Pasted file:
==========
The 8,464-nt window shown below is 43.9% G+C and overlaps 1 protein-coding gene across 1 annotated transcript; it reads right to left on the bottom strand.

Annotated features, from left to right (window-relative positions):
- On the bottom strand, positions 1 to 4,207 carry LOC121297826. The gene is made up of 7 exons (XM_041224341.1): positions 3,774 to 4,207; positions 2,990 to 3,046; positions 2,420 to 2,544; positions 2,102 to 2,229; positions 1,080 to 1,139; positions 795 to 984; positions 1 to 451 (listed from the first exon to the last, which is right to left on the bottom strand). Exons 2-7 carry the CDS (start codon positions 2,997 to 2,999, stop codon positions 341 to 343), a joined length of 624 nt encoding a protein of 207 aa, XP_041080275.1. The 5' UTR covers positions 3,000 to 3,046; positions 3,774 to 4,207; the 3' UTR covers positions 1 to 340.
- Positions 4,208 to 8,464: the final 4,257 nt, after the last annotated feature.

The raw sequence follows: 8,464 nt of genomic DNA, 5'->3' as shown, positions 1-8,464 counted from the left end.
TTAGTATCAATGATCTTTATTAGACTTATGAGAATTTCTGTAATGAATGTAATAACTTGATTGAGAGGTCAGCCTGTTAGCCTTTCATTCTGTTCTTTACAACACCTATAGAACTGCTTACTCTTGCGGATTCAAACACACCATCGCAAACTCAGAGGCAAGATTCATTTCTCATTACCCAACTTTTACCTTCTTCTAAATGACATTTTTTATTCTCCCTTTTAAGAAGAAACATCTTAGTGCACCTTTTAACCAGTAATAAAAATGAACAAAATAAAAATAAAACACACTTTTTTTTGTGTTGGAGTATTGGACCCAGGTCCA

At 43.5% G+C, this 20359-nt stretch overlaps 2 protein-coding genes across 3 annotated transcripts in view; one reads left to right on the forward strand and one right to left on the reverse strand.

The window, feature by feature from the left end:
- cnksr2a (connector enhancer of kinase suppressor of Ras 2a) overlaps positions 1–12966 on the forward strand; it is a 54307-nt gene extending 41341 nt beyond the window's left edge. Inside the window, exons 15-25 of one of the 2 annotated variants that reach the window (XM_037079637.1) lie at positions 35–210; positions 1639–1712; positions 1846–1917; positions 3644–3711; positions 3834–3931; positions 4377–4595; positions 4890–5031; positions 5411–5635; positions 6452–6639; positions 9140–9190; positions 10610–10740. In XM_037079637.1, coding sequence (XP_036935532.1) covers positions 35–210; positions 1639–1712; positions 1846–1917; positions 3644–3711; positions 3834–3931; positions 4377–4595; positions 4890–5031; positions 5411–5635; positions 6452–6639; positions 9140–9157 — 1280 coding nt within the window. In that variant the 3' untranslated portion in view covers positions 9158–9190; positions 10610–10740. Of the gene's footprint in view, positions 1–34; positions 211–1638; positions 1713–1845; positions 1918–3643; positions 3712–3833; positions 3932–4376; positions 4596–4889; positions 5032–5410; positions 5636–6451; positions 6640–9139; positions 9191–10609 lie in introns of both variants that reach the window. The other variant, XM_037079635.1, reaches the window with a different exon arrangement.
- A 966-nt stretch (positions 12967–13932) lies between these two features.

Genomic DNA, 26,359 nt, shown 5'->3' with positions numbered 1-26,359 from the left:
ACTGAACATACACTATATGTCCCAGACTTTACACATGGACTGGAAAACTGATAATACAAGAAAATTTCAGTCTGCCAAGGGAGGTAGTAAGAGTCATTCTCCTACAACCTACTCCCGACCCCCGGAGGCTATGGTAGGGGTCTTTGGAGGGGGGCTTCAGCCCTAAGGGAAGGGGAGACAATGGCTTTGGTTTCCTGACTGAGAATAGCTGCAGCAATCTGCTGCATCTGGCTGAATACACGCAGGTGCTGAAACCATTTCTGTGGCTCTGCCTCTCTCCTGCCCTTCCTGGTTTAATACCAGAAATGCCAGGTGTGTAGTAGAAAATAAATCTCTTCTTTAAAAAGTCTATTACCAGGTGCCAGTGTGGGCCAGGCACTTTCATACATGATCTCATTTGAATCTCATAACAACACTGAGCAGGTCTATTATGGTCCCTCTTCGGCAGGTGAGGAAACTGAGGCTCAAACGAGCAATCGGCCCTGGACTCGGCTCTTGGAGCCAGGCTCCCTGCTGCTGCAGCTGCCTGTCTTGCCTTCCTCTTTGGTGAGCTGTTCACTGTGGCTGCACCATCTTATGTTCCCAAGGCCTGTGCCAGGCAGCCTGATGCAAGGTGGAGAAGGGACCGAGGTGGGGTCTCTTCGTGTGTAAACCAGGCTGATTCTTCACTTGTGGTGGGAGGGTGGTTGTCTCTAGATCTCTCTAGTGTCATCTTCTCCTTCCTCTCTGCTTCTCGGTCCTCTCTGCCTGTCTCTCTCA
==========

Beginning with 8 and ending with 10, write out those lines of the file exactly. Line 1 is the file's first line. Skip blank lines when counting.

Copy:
The window, feature by feature from the left end:
- cnksr2a (connector enhancer of kinase suppressor of Ras 2a) overlaps positions 1–12966 on the forward strand; it is a 54307-nt gene extending 41341 nt beyond the window's left edge. Inside the window, exons 15-25 of one of the 2 annotated variants that reach the window (XM_037079637.1) lie at positions 35–210; positions 1639–1712; positions 1846–1917; positions 3644–3711; positions 3834–3931; positions 4377–4595; positions 4890–5031; positions 5411–5635; positions 6452–6639; positions 9140–9190; positions 10610–10740. In XM_037079637.1, coding sequence (XP_036935532.1) covers positions 35–210; positions 1639–1712; positions 1846–1917; positions 3644–3711; positions 3834–3931; positions 4377–4595; positions 4890–5031; positions 5411–5635; positions 6452–6639; positions 9140–9157 — 1280 coding nt within the window. In that variant the 3' untranslated portion in view covers positions 9158–9190; positions 10610–10740. Of the gene's footprint in view, positions 1–34; positions 211–1638; positions 1713–1845; positions 1918–3643; positions 3712–3833; positions 3932–4376; positions 4596–4889; positions 5032–5410; positions 5636–6451; positions 6640–9139; positions 9191–10609 lie in introns of both variants that reach the window. The other variant, XM_037079635.1, reaches the window with a different exon arrangement.
- A 966-nt stretch (positions 12967–13932) lies between these two features.